Goat Reproduction Selection Breeding and Performance Records

Goats May 24, 2013 Print Friendly and PDF

Breeding and Performance Records

Keeping records can provide valuable information about how the animal has performed over its productive life. Keeping records can help producers meet their performance goals and make sound selection decisions. Visual appraisal does not always indicate how the animal will perform or how its offspring will turn out. Basic records should include the following:

  • Animal ID
  • Birth date
  • Birth weight
  • Sire
  • Dam
  • Sex of offspring
  • Number born
  • Birthing difficulties
  • Frequency or number of kiddings
  • Number weaned
  • Total pounds of kids weaned

As the animal matures, the producer can add other records such as health, vaccinations, and marketing results. The resistance to foot rot or internal parasites can also be recorded to aid the producer in identifying superior genetics for future selection and mating. The number of kids born is very important, but the number of kids weaned is more important in determining profitability.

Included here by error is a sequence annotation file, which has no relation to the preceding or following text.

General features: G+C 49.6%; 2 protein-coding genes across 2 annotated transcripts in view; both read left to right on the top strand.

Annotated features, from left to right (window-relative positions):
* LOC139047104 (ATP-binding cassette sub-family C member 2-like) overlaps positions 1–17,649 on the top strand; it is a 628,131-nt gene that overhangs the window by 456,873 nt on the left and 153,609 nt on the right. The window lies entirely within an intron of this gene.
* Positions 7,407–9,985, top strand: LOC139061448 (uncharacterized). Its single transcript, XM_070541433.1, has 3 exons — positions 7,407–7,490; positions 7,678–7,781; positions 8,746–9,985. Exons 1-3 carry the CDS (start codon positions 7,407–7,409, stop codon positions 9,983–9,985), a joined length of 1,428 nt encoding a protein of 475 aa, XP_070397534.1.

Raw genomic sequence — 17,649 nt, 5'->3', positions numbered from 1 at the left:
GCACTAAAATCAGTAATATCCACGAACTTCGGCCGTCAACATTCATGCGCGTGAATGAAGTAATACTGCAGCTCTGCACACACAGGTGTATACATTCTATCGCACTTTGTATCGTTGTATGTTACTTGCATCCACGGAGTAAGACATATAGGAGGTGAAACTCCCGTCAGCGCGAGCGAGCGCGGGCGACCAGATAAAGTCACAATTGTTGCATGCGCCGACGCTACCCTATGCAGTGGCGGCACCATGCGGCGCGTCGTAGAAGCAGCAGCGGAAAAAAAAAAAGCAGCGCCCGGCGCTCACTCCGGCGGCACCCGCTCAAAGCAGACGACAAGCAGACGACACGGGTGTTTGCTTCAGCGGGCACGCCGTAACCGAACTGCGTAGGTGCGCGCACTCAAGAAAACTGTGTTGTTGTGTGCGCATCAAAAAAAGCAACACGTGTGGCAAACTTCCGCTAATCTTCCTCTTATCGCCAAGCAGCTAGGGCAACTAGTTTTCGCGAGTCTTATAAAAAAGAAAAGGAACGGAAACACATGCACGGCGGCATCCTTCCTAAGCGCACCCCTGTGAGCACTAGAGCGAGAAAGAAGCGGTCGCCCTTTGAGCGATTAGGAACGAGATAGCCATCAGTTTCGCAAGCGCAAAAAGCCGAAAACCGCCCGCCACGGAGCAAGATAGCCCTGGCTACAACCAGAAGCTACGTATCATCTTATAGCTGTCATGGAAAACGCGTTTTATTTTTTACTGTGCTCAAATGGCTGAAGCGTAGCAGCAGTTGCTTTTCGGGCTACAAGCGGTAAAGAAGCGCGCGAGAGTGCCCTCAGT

Producers would like every doe to breed in the first cycle (in 21 days or less). Replacement animals from does that kidded early in the breeding season will be more productive over their lifetime compared to kids from does that did not breed until the third or fourth heat cycle. Recording the frequency, or number, of kiddings will allow producers to cull does that do not kid every year.

Growth performance records can aid the producer in animal selection and culling (removing from the herd). These performance records are produced at different phases of animal growth. Pre-weaning growth rate is how kids grow from birth to weaning and is primarily due to milk production in the dam (mother). Kids should be weighed at weaning, which is generally at 60 to 90 days of age.

Once the kids are weaned, they no longer have the dam’s milk to help them grow. They then depend on their own genetic potential for growth, assuming proper nutrition. This is known as post-weaning growth rate or post-weaning gain. Purebred producers may place buck kids on a test to determine post-weaning growth rate.

Other performance weights such as birth, 150-day, and 365-day weights may aid the producer in making culling and mating decisions.

Adapted from www.luresext.edu.

For more information on record keeping click here.

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USDA / NIFA

This work is supported by the USDA National Institute of Food and Agriculture, New Technologies for Ag Extension project.